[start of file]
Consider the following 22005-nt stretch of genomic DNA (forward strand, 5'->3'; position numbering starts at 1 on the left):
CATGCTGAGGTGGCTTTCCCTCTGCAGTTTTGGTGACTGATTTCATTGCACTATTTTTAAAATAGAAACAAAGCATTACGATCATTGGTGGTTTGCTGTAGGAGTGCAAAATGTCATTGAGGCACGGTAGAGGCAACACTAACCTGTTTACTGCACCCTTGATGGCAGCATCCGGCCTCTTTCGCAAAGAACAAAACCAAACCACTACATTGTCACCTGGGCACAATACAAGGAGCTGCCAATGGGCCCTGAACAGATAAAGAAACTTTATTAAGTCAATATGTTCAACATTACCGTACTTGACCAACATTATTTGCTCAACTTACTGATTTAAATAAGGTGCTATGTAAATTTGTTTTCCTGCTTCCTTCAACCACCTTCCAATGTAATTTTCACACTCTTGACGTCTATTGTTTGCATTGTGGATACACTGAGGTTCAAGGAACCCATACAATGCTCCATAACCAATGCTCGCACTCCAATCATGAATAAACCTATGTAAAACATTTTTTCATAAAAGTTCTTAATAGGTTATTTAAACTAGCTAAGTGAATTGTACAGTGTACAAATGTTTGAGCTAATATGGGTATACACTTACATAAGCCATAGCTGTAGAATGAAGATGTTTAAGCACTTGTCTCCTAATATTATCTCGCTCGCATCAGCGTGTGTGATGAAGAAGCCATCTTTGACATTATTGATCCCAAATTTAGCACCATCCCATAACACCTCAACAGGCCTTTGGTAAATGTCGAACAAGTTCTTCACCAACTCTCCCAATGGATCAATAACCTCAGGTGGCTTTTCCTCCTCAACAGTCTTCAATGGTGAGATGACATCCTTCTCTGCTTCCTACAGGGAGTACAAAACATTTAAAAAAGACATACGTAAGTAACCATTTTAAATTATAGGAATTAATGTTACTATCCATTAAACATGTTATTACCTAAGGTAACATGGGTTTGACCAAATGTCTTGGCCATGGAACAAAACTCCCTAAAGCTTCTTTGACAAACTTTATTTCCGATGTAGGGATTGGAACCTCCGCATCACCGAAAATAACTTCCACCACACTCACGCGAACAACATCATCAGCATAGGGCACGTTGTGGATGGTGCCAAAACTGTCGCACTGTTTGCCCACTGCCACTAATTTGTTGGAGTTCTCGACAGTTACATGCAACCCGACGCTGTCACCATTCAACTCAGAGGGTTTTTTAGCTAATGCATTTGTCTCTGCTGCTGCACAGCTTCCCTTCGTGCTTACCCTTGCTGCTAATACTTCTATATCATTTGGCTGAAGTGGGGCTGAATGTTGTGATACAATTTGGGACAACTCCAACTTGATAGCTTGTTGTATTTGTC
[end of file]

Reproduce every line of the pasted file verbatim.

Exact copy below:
Consider the following 22005-nt stretch of genomic DNA (forward strand, 5'->3'; position numbering starts at 1 on the left):
CATGCTGAGGTGGCTTTCCCTCTGCAGTTTTGGTGACTGATTTCATTGCACTATTTTTAAAATAGAAACAAAGCATTACGATCATTGGTGGTTTGCTGTAGGAGTGCAAAATGTCATTGAGGCACGGTAGAGGCAACACTAACCTGTTTACTGCACCCTTGATGGCAGCATCCGGCCTCTTTCGCAAAGAACAAAACCAAACCACTACATTGTCACCTGGGCACAATACAAGGAGCTGCCAATGGGCCCTGAACAGATAAAGAAACTTTATTAAGTCAATATGTTCAACATTACCGTACTTGACCAACATTATTTGCTCAACTTACTGATTTAAATAAGGTGCTATGTAAATTTGTTTTCCTGCTTCCTTCAACCACCTTCCAATGTAATTTTCACACTCTTGACGTCTATTGTTTGCATTGTGGATACACTGAGGTTCAAGGAACCCATACAATGCTCCATAACCAATGCTCGCACTCCAATCATGAATAAACCTATGTAAAACATTTTTTCATAAAAGTTCTTAATAGGTTATTTAAACTAGCTAAGTGAATTGTACAGTGTACAAATGTTTGAGCTAATATGGGTATACACTTACATAAGCCATAGCTGTAGAATGAAGATGTTTAAGCACTTGTCTCCTAATATTATCTCGCTCGCATCAGCGTGTGTGATGAAGAAGCCATCTTTGACATTATTGATCCCAAATTTAGCACCATCCCATAACACCTCAACAGGCCTTTGGTAAATGTCGAACAAGTTCTTCACCAACTCTCCCAATGGATCAATAACCTCAGGTGGCTTTTCCTCCTCAACAGTCTTCAATGGTGAGATGACATCCTTCTCTGCTTCCTACAGGGAGTACAAAACATTTAAAAAAGACATACGTAAGTAACCATTTTAAATTATAGGAATTAATGTTACTATCCATTAAACATGTTATTACCTAAGGTAACATGGGTTTGACCAAATGTCTTGGCCATGGAACAAAACTCCCTAAAGCTTCTTTGACAAACTTTATTTCCGATGTAGGGATTGGAACCTCCGCATCACCGAAAATAACTTCCACCACACTCACGCGAACAACATCATCAGCATAGGGCACGTTGTGGATGGTGCCAAAACTGTCGCACTGTTTGCCCACTGCCACTAATTTGTTGGAGTTCTCGACAGTTACATGCAACCCGACGCTGTCACCATTCAACTCAGAGGGTTTTTTAGCTAATGCATTTGTCTCTGCTGCTGCACAGCTTCCCTTCGTGCTTACCCTTGCTGCTAATACTTCTATATCATTTGGCTGAAGTGGGGCTGAATGTTGTGATACAATTTGGGACAACTCCAACTTGATAGCTTGTTGTATTTGTC